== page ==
The alliance had faced criticism even before the latest coup, with United Nations investigators warning in 2019 that global firms doing business with MEHL risked aiding the army, accused of killing Rohingya Muslims.
Japanese drinks giant Kirin Holdings said it wanted to keep selling beer in Myanmar even after the recent coup prompted it to scrap its alliance with a joint venture partner linked to the Myanmar military.
Kirin this month announced it was cutting ties with its local partner Myanmar Economic Holdings Public Company (MEHL).
The alliance had faced criticism even before the latest coup, with United Nations investigators warning in 2019 that global firms doing business with MEHL risked aiding the army, accused of killing Rohingya Muslims. Myanmar has denied genocide.
Kirin's 2015 investment in Myanmar was part of a flood of investment into the Southeast Asian nation as sanctions were lifted. Later that year, Aung San Suu Kyi's party won the first free election after nearly half a century of junta rule.
"We are not necessarily exiting Myanmar. We would like to continue contributing to Myanmar through our beer business," Kirin CEO Yoshinori Isozaki told reporters in a briefing after announcing the company's latest financial results.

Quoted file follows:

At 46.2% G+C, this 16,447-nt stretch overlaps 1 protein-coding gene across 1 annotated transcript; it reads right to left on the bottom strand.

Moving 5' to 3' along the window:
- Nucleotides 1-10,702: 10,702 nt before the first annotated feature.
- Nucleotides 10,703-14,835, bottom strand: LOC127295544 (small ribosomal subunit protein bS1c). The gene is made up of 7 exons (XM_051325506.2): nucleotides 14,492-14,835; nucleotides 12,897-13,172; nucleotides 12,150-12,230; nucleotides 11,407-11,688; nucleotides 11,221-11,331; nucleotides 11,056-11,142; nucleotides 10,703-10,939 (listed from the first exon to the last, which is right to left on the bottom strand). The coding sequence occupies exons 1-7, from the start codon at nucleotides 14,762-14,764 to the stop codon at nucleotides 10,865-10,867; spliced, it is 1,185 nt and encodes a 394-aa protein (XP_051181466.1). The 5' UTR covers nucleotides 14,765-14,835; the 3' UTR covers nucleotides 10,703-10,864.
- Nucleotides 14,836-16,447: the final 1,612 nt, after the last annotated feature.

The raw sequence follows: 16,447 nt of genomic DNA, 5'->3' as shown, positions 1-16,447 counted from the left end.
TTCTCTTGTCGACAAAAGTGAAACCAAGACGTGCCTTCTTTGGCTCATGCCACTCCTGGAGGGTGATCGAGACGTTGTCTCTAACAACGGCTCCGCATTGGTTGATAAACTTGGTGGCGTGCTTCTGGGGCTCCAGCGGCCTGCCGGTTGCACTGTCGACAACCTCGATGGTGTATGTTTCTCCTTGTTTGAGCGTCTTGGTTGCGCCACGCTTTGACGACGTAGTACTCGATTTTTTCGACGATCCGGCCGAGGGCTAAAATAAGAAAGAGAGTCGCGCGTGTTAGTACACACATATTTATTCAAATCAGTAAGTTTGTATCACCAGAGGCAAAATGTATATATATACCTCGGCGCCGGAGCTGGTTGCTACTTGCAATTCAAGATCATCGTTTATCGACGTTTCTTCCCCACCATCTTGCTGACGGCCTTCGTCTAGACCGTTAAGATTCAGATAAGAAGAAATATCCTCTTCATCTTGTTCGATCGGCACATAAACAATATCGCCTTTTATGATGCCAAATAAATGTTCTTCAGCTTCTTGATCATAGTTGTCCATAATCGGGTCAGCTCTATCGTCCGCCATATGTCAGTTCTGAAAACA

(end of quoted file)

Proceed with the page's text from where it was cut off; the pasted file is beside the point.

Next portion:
"We would like to stay in Myanmar. This would be for consumers, for employees, and for the people."
It is unclear whether and how Kirin can continue operating in Myanmar without MEHL.
Isozaki said discussions were under way, and that he hoped for a speedy resolution.
The Myanmar business accounted for less than 5% of Kirin's global beer sales, but was one of its few growth markets. The company has been expanding into healthcare and other new areas amid a decline in domestic beer consumption.
On Monday, it forecast overall sales to recover 1.6% to 1.88 trillion yen ($17.86 billion) in 2021 after declining 4.7% to 1.85 trillion yen last year due to the pandemic.